Date of Graduation


Document Type


Degree Name

Doctor of Philosophy in Psychology (PhD)

Degree Level



Psychological Science


Ana Bridges

Committee Member

Lauren B Quetsch

Second Committee Member

Casey T Harris


deviant peer relationships;juvenile justice system;labeling theory;recidivism;social disadvantage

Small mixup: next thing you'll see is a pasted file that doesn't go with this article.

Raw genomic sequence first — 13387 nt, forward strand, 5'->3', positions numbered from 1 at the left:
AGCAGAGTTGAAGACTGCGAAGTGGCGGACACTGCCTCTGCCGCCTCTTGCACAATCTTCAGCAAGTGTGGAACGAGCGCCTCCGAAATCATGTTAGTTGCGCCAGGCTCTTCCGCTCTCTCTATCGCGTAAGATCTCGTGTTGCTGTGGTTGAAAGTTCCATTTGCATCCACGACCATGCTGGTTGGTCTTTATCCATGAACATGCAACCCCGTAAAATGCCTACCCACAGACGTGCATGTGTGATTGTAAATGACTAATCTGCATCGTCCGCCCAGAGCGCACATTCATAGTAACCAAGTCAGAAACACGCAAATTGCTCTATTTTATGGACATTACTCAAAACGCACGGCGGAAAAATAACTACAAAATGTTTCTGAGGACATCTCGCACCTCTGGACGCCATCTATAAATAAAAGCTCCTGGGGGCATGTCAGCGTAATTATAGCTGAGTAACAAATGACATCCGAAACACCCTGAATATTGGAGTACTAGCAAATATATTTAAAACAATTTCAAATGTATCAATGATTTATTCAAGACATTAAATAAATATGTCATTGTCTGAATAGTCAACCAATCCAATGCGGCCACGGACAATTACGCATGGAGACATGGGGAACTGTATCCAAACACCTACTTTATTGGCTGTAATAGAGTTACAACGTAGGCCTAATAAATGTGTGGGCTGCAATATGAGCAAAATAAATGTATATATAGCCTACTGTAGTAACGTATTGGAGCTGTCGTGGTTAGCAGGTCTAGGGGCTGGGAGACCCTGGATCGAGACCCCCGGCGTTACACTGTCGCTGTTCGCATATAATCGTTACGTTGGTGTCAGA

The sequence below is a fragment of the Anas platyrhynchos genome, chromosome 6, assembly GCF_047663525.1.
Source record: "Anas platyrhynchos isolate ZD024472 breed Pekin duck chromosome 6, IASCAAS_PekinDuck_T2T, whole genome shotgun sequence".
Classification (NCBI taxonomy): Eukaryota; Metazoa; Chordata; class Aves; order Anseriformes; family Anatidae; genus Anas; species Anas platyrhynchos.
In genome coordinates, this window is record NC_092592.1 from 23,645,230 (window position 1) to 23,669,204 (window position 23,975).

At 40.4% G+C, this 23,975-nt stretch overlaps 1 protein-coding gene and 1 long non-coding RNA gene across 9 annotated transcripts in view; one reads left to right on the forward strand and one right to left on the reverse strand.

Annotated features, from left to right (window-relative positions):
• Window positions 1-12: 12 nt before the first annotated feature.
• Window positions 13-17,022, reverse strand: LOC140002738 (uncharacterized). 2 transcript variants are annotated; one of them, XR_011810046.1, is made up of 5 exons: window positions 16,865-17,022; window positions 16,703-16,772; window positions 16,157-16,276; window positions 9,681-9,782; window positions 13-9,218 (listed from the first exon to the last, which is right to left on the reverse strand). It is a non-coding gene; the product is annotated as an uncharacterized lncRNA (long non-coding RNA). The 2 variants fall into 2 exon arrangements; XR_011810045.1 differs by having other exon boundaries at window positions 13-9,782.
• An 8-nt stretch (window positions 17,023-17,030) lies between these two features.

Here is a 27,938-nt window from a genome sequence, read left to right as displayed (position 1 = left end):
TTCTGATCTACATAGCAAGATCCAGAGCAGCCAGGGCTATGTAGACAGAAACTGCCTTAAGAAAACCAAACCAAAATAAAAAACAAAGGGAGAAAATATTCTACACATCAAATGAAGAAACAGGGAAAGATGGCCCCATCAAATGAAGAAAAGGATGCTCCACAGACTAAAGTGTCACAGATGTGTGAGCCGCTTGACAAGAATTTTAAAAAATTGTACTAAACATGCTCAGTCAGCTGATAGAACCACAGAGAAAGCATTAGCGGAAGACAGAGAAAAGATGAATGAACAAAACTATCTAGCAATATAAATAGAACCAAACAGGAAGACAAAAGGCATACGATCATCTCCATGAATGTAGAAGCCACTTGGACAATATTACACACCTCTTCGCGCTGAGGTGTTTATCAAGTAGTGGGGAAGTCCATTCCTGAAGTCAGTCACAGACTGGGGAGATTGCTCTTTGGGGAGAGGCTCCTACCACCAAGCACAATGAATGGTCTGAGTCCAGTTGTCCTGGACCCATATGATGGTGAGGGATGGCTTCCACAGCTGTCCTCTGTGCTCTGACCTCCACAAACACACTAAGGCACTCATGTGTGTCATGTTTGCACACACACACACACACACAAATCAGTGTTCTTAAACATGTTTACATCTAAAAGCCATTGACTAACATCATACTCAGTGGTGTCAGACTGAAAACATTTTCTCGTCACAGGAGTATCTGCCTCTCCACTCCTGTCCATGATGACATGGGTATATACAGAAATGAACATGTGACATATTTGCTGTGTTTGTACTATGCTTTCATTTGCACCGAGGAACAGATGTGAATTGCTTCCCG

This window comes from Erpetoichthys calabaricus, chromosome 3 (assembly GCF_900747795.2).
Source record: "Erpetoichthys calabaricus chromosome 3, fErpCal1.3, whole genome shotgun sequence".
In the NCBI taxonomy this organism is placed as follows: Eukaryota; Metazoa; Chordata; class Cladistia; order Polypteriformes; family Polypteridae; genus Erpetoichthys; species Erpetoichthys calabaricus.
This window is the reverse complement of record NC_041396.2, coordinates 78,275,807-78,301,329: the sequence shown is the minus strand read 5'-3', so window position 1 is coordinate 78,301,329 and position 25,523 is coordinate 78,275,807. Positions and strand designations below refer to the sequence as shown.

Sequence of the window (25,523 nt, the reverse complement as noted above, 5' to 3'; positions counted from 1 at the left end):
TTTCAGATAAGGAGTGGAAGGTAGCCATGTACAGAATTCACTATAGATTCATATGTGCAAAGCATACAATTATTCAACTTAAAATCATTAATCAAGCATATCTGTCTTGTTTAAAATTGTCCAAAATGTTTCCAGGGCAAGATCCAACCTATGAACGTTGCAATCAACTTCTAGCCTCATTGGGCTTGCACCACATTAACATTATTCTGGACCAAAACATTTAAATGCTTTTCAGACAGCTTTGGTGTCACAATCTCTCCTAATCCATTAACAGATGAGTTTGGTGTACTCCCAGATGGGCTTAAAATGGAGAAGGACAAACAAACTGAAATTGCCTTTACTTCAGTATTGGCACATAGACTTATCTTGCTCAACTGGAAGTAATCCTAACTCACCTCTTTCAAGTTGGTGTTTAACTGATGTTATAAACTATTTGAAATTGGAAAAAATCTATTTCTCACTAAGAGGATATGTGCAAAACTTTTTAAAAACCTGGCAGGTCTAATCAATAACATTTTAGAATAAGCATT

The present study examines the effects of the juvenile justice system on youth as they transition to early adulthood. The present study adds to the literature by incorporating comparison groups of youths and by testing multiple explanations of recidivism: Labeling Theory and the Life Course perspective. In total, 267 adults were recruited via online survey and sorted into three groups: Externalizing Behavior and Juvenile Justice Involved, Externalizing Behavior and Not Juvenile Justice Involved, and Not Externalizing and Not Juvenile Justice Involved. In addition to demographics, participants completed measures of past externalizing behaviors, past juvenile justice involvement, social disadvantage, deviant peer affiliations in youth and currently, current general mental health and psychopathy, and adult criminal behavior. Labeling did not mediate the relationship between juvenile justice involvement and adult crime. Social disadvantage did not moderate the relationships between juvenile justice involvement and distal psychosocial outcomes. Deviant peer relationships did not mediate the relationship between juvenile justice involvement and adult crime. Youth externalizing behaviors was associated with several distal psychosocial outcomes including deviant peer relationships, psychiatric symptoms, and adult crime. Juvenile justice involvement was significantly negatively related to educational attainment. Implications for future research are discussed.